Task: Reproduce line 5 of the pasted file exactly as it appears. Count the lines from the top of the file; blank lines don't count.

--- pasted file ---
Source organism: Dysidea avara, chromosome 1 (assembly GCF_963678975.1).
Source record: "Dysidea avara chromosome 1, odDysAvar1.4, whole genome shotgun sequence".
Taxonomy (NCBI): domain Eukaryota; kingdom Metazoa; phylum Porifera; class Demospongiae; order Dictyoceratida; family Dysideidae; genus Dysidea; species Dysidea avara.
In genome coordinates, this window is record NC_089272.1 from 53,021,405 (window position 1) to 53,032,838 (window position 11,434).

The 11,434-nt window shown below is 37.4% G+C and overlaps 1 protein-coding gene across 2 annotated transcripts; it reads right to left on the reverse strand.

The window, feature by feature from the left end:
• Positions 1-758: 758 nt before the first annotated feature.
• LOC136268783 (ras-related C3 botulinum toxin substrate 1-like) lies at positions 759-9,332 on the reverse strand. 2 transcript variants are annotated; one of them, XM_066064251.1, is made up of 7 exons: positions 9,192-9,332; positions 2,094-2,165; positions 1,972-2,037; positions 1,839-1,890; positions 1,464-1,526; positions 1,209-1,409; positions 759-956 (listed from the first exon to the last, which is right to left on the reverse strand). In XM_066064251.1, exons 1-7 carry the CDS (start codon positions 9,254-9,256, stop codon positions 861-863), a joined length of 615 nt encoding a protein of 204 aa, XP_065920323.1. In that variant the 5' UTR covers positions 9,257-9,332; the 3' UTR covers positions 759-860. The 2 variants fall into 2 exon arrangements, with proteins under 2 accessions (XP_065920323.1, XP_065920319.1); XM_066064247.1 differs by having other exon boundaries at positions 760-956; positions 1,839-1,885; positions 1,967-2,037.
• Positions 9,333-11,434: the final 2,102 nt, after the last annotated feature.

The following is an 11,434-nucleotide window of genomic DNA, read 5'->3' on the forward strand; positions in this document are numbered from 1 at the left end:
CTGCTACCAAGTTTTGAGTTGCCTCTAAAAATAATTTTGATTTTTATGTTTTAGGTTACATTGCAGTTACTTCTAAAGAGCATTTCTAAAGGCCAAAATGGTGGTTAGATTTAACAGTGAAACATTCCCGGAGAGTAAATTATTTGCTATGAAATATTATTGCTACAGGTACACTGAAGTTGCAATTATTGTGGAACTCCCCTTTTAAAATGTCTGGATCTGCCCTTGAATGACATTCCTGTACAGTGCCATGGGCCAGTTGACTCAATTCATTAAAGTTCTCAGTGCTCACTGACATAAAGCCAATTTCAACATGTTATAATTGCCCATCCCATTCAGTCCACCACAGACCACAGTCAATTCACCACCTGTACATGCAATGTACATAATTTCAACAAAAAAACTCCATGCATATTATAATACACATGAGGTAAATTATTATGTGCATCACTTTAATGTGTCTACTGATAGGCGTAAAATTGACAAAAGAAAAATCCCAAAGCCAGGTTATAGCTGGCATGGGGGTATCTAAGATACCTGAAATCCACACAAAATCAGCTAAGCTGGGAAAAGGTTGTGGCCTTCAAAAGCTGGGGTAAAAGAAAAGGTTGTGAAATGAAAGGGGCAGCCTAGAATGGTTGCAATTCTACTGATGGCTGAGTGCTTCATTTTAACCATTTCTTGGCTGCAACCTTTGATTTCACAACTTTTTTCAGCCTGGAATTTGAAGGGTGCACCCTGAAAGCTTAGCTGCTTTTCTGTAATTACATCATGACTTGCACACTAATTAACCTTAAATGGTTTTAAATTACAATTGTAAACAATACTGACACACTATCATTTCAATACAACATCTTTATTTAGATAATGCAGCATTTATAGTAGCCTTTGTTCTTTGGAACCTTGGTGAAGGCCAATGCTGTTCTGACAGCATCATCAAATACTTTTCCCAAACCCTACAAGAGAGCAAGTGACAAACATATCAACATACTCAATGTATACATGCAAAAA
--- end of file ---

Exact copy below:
The 11,434-nt window shown below is 37.4% G+C and overlaps 1 protein-coding gene across 2 annotated transcripts; it reads right to left on the reverse strand.